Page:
What happened when Facebook tried to ban the nipple? And what does this teach us about audience engagement?

Keynote from Allez Hop! A French-German Cultural Entrepreneurship Summit held in Mannheim on April 4–5. The focus of this event was Digital Futures in Culture. This talk is inspired by Post No Evil, an episode of the Radiolab podcast produced by produced by WNYC, a public radio station in New York City.

What is the future of audience engagement?

I’m going to refer to some of these projects, or let’s call them experiments, that we’ve helped to develop, to address the topic — what is the future of audience engagement? That’s a big question. So right away, I admit, there is no single answer. Well, even if there is one, I’m certainly not in a position to give it to you. However, I do feel there are three goals that all of us should have in mind when thinking about audience engagement. I’m going to introduce them today.

Who is this audience?

But first, let’s start with a basic question — Who Is This Audience? In this era when everyone is online, connected to each other and has access to information at their fingertips all the time.

The company created a rulebook for its 2.2. billion users. These rules were redundant almost immediately when they came into play.

The company created a rulebook for its 2.2. billion users. These rules were redundant almost immediately when they came into play. It created exceptions to these rules, which communities began to exploit. Then it developed sub-categories using a false logic model. All of this led to the demonisation of 50% of the population — women. Even though men have nipples too.

Why is chaos a recurring theme?

We see examples like this all the time — massive generalisations, outrage, demonisation, endless arguments and sometimes — fatal consequences.

Can people see themselves in your story?

We were working with the Head of Communications from a division of a German automotive company. The division was going to launch a project that was going to be… you guessed it, disruptive. So they told the story of this disruption internally to the organisation and to their customers. It was a pretty cold, hard story full of buzzwords — data, dashboard, mobility.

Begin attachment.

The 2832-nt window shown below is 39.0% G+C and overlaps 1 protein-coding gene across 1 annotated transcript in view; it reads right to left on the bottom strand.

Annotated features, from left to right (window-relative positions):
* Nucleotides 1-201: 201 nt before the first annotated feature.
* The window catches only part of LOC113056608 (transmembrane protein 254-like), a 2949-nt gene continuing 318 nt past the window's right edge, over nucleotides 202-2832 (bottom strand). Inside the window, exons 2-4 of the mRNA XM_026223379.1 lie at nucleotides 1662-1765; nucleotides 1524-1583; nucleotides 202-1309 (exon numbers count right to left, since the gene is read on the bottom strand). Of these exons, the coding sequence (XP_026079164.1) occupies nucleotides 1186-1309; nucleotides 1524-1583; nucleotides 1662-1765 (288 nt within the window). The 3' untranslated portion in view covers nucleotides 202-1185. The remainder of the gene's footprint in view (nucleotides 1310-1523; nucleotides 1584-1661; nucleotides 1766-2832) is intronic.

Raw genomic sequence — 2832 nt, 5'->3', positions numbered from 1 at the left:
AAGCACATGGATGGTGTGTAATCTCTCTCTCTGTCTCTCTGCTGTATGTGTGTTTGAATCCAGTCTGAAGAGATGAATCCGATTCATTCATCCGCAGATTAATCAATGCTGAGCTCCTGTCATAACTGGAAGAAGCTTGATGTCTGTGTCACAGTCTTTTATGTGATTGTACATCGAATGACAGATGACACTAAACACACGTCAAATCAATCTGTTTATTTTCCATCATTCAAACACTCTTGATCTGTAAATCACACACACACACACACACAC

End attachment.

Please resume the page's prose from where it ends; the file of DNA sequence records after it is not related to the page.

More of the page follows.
How do you know if you’re inclusive… or not?

How can people see themselves in your story? Or in other words, how do you know if your audience engagement strategy needs to be more inclusive? Here’s a simple test. At your next team meeting, look around you. Do you see a version of yourself reflected in everyone else? Or have you ever used the phrase — hard to reach — when you’re talking about the audience? That’s when you know there’s work to be done.

Img src: https://www.nordiskamuseet.se/cosplay

So what can we do?

That brings me to my last point with regards to the 3 goals we should have when developing an audience engagement strategy. Perhaps, this point also reflects a question that many of you have now. Fine — we can be more inclusive and we can take the time to learn new rules of engagement, but what do we actually do?

Should we play a game?

The Economic and Political Weekly is a journal that was setup in 1949. It’s authors range from political activists to Nobel laureates. So there’s no shortage of clever, sharp insights. We worked with them to devise an experiment to talk about a politically sensitive issue to help readers make an informed decision in the run up to the Indian elections that are taking place this year.

Don’t be patronising. Be accessible.

In conclusion, I would like to reinforce these three goals that we should aspire to when thinking about audience engagement — be inclusive. In order to do so, discover who else is interested in speaking with you and take time to learn their rules of engagement. So when you do start a conversation, you won’t be patronising, you will be accessible.

I am interested in the context & values of our Digital Identities.